Title: Living Dead Girl
Author: Elizabeth Scott
Genre: Young Adult (apparently)
Date completed: February 23 2016
Goodreads rating: 1 stars
Once upon a time, I was a little girl who disappeared.
Once upon a time, my name was not Alice.
Once upon a time, I didn’t know how lucky I was.
When Alice was ten, Ray took her away from her family, her friends — her life. She learned to give up all power, to endure all pain. She waited for the nightmare to be over.
Now Alice is fifteen and Ray still has her, but he speaks more and more of her death. He does not know it is what she longs for. She does not know he has something more terrifying than death in mind for her.
This is Alice’s story. It is one you have never heard, and one you will never, ever forget.
Look, I’m usually not a trigger warning person (and I still think it’s overused), but dear god do not read this book if abuse/assault/kidnapping is going to upset you, bring on anxiety/panic attacks, or set back your recovery/progress. Don’t even bother reading this review, I’ll tell you right now there is nothing redeeming, intellectual, inspirational, or educational about this book. There is nothing except horror and unpleasantness from all characters. It is not an important book. It is not a feminist or empowering book. Do yourself a favour and stay as far away from it as possible. Or, if you want to read a book on this subject pick up something like Room (which I haven’t read but have heard is incredible) or Lolita (which is confronting but also interesting/makes you think/not as graphic/beautifully written). Just don’t read this.
I downloaded Living Dead Girl during my stopover in Perth because the audiobook was just under 3 hours long and that was my flight time to Adelaide. I actually ended up listening to the last 40 minutes or so the next day, but I basically read it in one sitting (it would be very easy to do – it’s only 170 pages long).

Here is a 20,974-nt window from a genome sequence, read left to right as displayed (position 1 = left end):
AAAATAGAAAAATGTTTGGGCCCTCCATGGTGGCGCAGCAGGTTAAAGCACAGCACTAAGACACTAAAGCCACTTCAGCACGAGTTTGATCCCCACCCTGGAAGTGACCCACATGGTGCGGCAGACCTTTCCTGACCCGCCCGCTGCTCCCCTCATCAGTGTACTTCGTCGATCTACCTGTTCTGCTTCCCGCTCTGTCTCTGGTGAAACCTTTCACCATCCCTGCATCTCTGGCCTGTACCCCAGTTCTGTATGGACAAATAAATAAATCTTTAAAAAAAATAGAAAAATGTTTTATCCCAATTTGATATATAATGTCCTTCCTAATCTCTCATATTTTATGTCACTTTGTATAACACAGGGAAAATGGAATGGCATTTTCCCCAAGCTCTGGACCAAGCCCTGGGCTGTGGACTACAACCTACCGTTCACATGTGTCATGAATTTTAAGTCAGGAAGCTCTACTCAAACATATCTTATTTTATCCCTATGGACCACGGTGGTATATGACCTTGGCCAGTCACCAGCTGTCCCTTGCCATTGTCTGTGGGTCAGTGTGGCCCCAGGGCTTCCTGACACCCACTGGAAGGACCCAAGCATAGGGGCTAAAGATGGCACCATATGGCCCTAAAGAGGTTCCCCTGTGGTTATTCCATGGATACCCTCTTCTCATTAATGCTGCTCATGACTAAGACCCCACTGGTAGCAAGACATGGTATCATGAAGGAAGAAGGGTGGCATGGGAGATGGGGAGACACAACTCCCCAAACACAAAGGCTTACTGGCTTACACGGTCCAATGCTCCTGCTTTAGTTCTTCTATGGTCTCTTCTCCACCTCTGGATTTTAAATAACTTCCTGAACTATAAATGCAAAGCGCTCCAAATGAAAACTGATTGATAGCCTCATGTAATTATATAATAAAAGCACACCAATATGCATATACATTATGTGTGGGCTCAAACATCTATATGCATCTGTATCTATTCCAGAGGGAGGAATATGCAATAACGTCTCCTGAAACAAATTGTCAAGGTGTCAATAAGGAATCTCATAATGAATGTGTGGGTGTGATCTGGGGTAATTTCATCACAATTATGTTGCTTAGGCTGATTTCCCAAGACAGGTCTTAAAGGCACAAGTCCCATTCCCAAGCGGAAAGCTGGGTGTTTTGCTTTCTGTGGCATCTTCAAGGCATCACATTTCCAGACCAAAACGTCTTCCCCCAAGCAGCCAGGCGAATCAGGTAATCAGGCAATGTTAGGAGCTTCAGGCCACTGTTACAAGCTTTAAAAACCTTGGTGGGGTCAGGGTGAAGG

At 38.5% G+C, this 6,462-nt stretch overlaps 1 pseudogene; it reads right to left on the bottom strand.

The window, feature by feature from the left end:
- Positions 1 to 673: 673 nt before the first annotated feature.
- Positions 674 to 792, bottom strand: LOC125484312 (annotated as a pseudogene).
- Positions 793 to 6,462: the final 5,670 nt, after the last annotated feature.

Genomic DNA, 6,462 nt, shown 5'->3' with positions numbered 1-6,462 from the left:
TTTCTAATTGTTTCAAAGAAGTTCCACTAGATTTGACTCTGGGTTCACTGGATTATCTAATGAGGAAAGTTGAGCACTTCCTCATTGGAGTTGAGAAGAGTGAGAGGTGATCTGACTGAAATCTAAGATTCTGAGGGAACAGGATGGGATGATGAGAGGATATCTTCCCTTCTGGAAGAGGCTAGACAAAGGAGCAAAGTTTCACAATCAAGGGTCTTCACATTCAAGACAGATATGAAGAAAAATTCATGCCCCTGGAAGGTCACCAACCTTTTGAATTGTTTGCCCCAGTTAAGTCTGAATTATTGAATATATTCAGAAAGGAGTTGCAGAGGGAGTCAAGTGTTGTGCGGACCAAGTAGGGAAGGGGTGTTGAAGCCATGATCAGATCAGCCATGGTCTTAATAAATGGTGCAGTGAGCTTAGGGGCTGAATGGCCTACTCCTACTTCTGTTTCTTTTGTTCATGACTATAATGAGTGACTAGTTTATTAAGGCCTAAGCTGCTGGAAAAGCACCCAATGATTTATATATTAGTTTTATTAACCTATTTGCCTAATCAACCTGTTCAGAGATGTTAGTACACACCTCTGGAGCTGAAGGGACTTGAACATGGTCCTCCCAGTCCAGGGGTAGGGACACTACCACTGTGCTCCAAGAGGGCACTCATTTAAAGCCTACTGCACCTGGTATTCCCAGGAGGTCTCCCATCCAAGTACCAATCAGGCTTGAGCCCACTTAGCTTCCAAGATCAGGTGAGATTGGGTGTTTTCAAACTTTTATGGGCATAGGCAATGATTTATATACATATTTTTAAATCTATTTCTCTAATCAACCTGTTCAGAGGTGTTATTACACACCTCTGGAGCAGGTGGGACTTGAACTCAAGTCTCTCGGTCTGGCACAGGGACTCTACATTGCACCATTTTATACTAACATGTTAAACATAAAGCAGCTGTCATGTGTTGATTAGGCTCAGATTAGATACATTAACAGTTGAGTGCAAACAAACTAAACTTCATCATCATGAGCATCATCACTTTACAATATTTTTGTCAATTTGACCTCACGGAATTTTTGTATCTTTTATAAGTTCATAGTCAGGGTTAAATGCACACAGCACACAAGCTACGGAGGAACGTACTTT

I’d heard really good things about this book somewhere, a booktuber maybe? I have to say, I was really disappointed. Some people have given this book low ratings on Goodreads because they didn’t like the subject matter. That’s not why I didn’t like it. I didn’t like it because I felt as though it didn’t deal with the subject matter in a way that was original or instructive or educational or even inspired sympathy and awareness for those in a similar position to ‘Alice’.
I’m quite interested in literature about this topic – Lolita is one of my favourite books and probably one of the books I recommend most to people. Lolita is beautifully written, disturbing and yet strangely not, you almost end up feeling sorry for Humbert Humbert, which let me tell you is a disconcerting experience.
Lolita made me think, it made me feel, and it made me uncomfortable, which is a lot more than I can say for Living Dead Girl.
Unlike Lolita, Living Dead Girl is told from the perspective of the victim, 15 year old ‘Alice’. Her narration is disjointed, which should work but for me just didn’t. I knew I should feel sorry for her, should feel outraged for what ‘Ray’ did to her and threatened to do for her family. I knew I should have sympathised with her, understood her position and how difficult it made her decisions. I knew I should have felt a lot of ways. But I just didn’t. Obviously I didn’t like Ray (I mean, how could you?), but I didn’t like Alice either. Until the last five minutes of the audiobook, I didn’t like anything about it. Instead of feeling original and intense and uncomfortable and thought provoking and chilling Living Dead Girl just felt…meh.
The only saviour was the ending. It was tragic. Alice redeemed herself, Ray got what he deserved, and Alice got her freedom. But even though it was the best part of the book, I still found it disappointing. If the book had been any longer I would have given up reading it, but because it was so short and I was so closed to being finished and I had nothing else to do on my flight I decided to push through it.
I know some people love this book and have given it great reviews on Goodreads, but give me Lolita any day.